More than even the unfolding "chaos theory" pandemonium in Greece, market watchers were even more focused on whether or not China and the PBOC will succeed in rescuing its market from what is now a crash that threatens social stability in the world's most populous nation. And, at the open it did. The problem is that as the trading session progressed, the initial 8% surge in stocks faded as every bout of buying was roundly sold into until every other index but the benchmark Shanghai Composite turned sharply red.
China has moved in the direction of direct intervention in its flagging equity markets, although it appears Beijing will try to orchestrate a “private” sector (whatever that means in China) solution first before going the nuclear route with the central bank’s balance sheet. As Bloomberg reports, the country’s largest brokerages are teaming up to invest nearly $20 billion in “blue chip” Chinese equities.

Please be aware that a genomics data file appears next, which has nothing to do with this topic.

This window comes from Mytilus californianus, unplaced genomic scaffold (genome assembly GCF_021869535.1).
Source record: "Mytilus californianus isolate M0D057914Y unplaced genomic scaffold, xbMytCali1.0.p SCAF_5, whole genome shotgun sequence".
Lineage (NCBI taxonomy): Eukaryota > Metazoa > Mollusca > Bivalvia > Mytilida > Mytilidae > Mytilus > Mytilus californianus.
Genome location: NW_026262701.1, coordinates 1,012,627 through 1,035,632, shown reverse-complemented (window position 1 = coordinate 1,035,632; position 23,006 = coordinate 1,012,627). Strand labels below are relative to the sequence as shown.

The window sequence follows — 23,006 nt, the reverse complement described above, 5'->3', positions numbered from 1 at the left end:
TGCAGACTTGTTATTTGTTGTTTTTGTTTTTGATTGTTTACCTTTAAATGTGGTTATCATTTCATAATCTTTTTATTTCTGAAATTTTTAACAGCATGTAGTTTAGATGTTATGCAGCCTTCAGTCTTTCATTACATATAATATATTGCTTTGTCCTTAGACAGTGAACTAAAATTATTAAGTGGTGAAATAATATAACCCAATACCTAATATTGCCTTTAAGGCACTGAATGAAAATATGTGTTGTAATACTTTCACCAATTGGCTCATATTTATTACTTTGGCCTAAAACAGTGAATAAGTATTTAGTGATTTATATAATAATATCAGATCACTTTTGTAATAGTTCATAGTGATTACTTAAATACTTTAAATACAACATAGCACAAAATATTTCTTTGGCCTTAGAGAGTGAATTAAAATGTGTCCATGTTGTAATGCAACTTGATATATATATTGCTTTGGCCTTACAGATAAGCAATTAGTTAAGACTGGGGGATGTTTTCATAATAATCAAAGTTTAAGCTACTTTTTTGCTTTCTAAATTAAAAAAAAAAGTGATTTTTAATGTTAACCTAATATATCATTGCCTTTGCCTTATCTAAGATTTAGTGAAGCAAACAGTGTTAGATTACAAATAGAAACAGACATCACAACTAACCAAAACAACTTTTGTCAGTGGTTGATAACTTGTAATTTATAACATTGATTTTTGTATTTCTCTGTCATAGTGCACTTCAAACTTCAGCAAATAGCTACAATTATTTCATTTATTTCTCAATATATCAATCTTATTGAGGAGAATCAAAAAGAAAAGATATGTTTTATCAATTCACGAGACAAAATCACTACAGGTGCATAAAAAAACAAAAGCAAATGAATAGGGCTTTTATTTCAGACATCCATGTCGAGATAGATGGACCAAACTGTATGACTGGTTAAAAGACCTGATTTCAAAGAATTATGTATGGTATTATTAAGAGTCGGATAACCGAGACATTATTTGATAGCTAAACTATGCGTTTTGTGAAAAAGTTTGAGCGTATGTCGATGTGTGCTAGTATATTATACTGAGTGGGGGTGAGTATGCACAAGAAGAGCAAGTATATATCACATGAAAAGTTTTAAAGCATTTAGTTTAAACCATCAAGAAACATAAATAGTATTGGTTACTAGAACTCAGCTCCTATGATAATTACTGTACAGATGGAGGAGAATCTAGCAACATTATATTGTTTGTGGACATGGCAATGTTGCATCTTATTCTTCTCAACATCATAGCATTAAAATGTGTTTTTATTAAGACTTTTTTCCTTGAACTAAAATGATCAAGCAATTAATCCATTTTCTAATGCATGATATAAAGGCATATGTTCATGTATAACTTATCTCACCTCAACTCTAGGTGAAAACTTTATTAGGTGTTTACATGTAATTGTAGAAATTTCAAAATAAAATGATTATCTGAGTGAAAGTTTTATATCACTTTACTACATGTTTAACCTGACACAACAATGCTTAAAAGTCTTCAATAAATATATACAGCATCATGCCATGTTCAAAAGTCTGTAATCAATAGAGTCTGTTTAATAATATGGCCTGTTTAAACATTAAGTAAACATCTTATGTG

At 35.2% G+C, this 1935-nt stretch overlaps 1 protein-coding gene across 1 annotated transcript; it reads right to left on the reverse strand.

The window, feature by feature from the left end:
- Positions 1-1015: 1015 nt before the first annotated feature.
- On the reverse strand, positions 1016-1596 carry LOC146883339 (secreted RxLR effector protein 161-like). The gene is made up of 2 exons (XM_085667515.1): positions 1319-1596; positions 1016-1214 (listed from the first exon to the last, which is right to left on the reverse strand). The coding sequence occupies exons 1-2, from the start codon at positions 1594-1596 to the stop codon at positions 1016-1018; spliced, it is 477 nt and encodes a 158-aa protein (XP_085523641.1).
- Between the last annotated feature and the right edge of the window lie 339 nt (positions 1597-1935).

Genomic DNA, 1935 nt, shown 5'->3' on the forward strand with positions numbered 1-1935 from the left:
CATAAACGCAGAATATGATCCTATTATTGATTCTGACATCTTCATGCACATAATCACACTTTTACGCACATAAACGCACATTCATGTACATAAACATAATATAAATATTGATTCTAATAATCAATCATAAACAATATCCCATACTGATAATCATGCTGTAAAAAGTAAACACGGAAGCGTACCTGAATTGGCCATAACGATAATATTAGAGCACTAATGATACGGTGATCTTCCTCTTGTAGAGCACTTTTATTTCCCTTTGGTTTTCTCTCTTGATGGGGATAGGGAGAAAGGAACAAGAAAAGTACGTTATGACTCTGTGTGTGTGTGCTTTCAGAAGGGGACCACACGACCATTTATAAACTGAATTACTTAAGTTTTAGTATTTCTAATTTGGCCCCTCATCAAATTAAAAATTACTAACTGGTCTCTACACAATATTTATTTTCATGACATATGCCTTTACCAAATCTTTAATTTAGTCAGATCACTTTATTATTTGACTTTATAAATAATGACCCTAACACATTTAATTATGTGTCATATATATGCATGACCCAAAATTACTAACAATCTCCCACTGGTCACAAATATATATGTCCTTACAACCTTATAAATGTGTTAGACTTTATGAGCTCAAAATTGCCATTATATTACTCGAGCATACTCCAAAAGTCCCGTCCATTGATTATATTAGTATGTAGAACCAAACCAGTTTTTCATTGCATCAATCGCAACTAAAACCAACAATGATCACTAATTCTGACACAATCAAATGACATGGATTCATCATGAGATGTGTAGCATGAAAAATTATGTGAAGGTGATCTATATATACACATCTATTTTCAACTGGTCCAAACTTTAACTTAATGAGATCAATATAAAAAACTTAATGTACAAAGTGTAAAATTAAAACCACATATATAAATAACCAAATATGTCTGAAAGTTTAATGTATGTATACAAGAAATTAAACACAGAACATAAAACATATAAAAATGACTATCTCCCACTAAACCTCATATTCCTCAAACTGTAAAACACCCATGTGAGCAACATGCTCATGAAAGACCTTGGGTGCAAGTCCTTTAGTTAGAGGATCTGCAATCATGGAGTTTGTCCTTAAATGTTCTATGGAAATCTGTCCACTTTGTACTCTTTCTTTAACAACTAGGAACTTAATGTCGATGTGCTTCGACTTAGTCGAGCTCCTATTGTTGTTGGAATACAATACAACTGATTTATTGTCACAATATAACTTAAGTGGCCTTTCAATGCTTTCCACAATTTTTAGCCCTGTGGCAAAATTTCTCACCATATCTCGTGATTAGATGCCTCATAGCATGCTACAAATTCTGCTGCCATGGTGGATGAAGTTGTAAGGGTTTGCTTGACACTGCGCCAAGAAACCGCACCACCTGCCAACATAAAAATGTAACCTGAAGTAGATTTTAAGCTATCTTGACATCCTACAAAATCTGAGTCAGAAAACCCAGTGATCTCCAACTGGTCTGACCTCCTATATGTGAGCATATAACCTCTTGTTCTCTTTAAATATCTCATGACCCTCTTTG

The Greece impasse set to culminate on Sunday continues to have a massive impact on at least one stock market, unfortunately it is the wrong one, located on a continent which is mostly irrelevant to the future of the Greek people (unless that whole AIIB bailout does take place of course). We are, of course, talking about China which as noted earlier, started off horribly, plunging over 7% with over 1000 stocks hitting 10% limit down, then in the afternoon session mysteriously recovering all losses and even trading slightly higher on the day, before the late selling returned once more, and the Shanghai Composite plunged to close down 5.8%: an unimaginable 20% total roundtrip move!